The public art of the Greeks, which reached its zenith in their Tragedy, was the expression of the deepest and the noblest principles of the people's consciousness: with us the deepest and noblest of man's consciousness is the direct opposite of this, namely the denunciation of our public art. To the Greeks the production of a tragedy was a religious festival, where the gods bestirred themselves upon the stage and bestowed on men their wisdom: our evil conscience has so lowered the theatre in public estimation, that it is the duty of the police to prevent the stage from meddling in the slightest with religion; (11) a circumstance as characteristic of our religion as of our art. Within the ample boundaries of the Grecian amphitheatre, the whole populace was wont to witness the performances: in our superior theatres, loll only the affluent classes. The Greeks sought the instruments of their art in the products of the highest associate culture: we seek ours in the deepest social barbarism. The education of the Greek, from his earliest youth, made himself the subject of his own artistic treatment and artistic enjoyment, in body as in spirit: our foolish education, fashioned for the most part to fit us merely for future industrial gain, gives us a ridiculous, and withal arrogant satisfaction with our own unfitness for art, and forces us to seek the subjects of any kind of artistic  amusement outside ourselves,—like the rake who goes for the fleeting joys of love to the arms of a prostitute. Thus the Greek was his own actor, singer, and dancer; his share in the performance of a tragedy was to him the highest pleasure in the work of Art itself, and he rightly held it an honour to be entitled by his beauty and his culture to be called to this beloved task: we, on the other hand, permit a certain portion of our proletariate, which is to be found in every social stratum, to be instructed for our entertainment; thus prurient vanity, claptrap, and at times unseemly haste for fortune-making, fill up the ranks of our dramatic companies. Where the Grecian artist found his only reward in his own delight in the masterpiece, in its success, and the public approbation: we have the modern artist boarded, lodged, and—paid. And thus we reach the essential distinction between the two: with the Greeks their public art was very Art, with us it is artistic—Handicraft.
The true artist finds delight not only in the aim of his creation, but also in the very process of creation, in the handling and moulding of his material. The very act of production is to him a gladsome, satisfying activity: no toil. The journeyman reckons only the goal of his labour, the profit which his toil shall bring him; the energy which he expends, gives him no pleasure; it is but a fatigue, an inevitable task, a burden which he would gladly give over to a machine; his toil is but a fettering chain. For this reason he is never present with his work in spirit, but always looking beyond it to its goal, which he fain would reach as quickly as he may. Yet, if the immediate aim of the journeyman is the satisfaction of an impulse of his own, such as the preparing of his own dwelling, his chattels, his raiment, &c.: then, together with his prospective pleasure in the hasting value of these objects, there also enters by degrees a bent to such a fashioning of the material as shall agree with his individual tastes. After he has fulfilled the demands of bare necessity, the creation of that which answers to less pressing needs will elevate itself to the rank  of artistic production. But if he bargains away the product of his toil, all that remains to him is its mere money-worth; and thus his energy can never rise above the character of The busy strokes of a machine; in his eyes it is but weariness, and bitter, sorrowful toil. The latter is the lot of the Slave of Industry; and our modern factories afford us the sad picture of the deepest degradation of man,—constant labour, killing both body and soul, without joy or love, often almost without aim.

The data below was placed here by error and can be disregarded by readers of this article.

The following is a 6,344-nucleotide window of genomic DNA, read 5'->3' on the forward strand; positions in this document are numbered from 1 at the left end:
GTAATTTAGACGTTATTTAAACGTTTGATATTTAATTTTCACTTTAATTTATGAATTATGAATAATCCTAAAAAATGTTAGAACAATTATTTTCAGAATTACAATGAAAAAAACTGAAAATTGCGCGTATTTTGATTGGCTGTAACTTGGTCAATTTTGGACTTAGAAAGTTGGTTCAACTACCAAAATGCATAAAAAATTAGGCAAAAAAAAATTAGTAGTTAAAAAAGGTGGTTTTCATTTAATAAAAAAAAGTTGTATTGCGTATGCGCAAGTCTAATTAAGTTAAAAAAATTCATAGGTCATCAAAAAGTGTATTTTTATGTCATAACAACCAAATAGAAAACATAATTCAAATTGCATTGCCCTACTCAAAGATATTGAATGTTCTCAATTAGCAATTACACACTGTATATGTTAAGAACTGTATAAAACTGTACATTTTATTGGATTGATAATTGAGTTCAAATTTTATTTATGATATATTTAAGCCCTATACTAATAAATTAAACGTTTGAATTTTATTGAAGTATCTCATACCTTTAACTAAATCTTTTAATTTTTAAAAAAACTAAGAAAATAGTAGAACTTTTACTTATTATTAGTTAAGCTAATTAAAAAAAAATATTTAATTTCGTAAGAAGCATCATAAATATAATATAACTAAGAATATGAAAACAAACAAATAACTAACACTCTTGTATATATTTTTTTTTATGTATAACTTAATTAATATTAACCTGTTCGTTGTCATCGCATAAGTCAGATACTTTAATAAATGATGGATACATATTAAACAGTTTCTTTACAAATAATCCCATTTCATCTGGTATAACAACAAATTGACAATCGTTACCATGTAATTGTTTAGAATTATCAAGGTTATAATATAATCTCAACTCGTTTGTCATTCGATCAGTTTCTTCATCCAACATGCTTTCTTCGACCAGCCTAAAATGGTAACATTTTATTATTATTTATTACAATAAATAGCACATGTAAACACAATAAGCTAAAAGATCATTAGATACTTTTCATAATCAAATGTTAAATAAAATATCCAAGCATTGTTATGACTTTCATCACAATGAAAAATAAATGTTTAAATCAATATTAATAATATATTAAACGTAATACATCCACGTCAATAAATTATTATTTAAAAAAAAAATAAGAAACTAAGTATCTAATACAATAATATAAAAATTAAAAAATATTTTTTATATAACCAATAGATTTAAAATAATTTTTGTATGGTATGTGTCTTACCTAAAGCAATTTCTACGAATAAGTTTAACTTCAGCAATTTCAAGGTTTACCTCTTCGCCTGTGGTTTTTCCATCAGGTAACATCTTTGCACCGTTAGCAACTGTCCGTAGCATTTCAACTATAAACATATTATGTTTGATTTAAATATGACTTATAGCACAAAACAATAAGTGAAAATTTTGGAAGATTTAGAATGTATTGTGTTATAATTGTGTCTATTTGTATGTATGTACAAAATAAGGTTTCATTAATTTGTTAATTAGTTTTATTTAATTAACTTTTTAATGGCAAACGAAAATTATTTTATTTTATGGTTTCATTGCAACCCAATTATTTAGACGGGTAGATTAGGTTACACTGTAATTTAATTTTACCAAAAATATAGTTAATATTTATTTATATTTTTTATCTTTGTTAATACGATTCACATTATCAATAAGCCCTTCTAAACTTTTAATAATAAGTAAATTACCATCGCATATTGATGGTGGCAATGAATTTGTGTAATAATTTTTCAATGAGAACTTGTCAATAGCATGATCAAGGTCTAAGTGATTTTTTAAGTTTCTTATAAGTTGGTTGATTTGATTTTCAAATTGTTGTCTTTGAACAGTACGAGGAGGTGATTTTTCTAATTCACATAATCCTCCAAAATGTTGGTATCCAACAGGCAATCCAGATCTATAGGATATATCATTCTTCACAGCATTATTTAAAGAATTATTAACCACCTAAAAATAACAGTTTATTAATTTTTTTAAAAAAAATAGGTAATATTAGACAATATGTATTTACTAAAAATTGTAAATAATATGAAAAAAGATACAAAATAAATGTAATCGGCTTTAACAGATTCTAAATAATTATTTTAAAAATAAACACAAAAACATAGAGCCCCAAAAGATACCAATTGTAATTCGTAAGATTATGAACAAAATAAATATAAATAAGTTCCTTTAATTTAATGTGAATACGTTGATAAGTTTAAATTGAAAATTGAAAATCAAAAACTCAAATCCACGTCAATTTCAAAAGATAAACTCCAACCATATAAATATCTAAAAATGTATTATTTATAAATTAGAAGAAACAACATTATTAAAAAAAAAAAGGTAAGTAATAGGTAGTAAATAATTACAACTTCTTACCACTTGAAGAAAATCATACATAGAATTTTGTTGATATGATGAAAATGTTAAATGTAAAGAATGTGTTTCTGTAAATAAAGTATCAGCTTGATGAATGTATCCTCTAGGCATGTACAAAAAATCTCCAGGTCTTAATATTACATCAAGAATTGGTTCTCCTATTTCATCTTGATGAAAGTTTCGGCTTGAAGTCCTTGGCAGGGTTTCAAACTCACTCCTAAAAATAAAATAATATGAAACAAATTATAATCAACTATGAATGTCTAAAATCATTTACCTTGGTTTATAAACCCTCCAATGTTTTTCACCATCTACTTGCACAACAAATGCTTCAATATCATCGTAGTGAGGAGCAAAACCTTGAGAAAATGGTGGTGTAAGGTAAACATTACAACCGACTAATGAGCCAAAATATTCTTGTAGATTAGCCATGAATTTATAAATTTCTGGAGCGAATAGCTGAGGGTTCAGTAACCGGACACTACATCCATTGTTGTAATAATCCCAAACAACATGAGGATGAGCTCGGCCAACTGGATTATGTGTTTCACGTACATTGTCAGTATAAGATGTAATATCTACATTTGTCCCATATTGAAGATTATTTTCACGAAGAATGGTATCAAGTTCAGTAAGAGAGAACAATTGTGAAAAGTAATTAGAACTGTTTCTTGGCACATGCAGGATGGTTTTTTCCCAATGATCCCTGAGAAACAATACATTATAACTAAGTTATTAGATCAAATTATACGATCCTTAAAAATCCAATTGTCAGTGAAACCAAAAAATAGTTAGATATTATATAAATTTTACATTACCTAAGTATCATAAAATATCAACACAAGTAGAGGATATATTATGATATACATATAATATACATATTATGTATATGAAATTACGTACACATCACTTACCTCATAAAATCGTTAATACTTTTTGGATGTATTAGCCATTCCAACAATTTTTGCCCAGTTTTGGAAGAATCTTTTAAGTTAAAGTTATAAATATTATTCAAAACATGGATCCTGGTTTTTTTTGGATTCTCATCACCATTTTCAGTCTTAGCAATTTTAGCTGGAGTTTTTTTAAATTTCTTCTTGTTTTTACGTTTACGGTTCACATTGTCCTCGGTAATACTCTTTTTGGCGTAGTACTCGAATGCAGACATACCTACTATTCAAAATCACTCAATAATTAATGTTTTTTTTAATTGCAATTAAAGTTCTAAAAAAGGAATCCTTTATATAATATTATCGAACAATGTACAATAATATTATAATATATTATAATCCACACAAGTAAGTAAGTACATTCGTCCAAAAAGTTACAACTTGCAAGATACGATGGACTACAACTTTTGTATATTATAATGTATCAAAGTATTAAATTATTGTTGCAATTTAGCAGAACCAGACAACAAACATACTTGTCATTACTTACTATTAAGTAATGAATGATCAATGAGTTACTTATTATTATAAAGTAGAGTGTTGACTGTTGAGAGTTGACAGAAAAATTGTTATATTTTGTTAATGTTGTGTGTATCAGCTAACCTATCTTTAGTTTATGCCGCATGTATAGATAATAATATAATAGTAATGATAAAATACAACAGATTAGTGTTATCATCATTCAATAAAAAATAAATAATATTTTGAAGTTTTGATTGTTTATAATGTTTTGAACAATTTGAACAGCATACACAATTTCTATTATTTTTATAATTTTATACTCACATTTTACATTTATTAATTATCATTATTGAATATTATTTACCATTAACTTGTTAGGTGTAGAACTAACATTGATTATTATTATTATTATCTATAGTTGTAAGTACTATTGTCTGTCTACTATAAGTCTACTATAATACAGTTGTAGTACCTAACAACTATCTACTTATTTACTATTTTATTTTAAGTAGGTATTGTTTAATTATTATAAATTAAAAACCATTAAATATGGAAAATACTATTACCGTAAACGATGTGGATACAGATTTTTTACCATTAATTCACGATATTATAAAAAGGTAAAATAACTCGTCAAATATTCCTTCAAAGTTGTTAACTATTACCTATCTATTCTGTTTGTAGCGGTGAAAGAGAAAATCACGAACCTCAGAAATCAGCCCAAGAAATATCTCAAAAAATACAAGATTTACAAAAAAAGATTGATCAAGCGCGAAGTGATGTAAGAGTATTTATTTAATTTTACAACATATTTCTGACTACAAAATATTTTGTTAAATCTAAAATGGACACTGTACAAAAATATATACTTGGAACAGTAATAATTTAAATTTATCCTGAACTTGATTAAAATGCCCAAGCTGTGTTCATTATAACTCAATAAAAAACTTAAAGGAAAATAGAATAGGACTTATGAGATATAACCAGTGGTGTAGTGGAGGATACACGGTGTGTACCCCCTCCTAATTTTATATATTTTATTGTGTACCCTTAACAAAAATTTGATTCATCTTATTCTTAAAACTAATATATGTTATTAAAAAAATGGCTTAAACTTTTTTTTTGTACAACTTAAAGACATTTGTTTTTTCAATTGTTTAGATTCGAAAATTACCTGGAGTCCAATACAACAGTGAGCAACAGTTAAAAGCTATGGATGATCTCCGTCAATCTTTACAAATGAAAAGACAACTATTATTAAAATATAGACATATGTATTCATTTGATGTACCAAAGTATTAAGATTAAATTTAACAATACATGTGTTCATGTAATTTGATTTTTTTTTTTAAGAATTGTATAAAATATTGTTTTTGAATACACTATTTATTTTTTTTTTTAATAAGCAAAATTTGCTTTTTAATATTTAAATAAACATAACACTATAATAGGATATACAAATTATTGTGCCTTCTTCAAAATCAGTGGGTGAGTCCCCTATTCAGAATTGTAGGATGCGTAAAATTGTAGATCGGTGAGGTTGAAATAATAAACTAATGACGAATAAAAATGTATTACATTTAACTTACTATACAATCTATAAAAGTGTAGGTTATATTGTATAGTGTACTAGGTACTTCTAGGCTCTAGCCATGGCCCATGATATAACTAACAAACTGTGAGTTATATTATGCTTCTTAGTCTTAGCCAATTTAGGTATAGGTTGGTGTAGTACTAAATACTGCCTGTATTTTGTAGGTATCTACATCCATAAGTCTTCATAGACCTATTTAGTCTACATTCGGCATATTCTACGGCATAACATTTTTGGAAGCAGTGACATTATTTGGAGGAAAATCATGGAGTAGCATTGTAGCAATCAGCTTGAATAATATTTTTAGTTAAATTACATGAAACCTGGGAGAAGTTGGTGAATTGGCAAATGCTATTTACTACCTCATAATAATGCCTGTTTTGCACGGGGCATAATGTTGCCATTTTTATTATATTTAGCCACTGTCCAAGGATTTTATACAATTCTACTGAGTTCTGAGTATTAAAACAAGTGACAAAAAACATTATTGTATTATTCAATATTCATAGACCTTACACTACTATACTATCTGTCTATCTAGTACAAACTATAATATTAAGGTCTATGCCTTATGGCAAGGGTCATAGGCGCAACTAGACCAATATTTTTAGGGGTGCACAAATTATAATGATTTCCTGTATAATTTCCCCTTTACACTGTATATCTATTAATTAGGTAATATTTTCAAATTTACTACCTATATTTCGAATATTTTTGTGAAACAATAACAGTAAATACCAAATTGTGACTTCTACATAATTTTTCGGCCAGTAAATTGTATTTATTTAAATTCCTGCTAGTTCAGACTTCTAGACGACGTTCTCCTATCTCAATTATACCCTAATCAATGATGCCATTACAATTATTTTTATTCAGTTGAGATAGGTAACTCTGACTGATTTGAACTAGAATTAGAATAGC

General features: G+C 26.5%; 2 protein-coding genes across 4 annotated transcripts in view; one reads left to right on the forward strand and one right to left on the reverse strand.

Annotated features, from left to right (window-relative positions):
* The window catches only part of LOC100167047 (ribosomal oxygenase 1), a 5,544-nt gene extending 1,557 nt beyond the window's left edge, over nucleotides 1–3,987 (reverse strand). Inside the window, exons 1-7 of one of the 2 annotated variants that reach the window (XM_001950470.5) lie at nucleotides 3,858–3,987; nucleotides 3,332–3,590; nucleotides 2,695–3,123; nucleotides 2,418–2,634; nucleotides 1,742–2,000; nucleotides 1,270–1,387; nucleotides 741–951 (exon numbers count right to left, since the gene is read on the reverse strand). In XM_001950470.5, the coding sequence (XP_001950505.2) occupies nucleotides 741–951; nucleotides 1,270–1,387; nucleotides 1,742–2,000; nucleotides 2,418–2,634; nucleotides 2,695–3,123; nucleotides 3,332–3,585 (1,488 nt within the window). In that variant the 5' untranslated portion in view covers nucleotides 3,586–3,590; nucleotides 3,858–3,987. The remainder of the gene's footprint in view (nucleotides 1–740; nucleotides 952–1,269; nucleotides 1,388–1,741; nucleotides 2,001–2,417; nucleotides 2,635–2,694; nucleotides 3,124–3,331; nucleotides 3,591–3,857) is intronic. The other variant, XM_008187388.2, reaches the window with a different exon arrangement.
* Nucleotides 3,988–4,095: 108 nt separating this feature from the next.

It is impossible to mistake the lamentable effects of Christian dogma, in this also. As this dogma set man's goal entirely outside his earthly being, and that goal was centred in an absolute and superhuman God: so only from the aspect of its most inevitable needs, could life remain an object of man's care; for, having once received the gift of life, it was his bounden duty to maintain it until that day when God alone should please relieve him of its burden. But in no wise should his needs awake a lust to treat with loving hand the matter given him for their satisfaction; only the abstract aim of life's bare maintenance could justify the operation of his senses. And thus we see with horror the spirit of modern Christianity embodied in a cotton-mill: to speed the rich, God has become our Industry, which only holds the wretched Christian labourer to life until the heavenly courses of the stars of commerce bring round the gracious dispensation that sends him to a better world.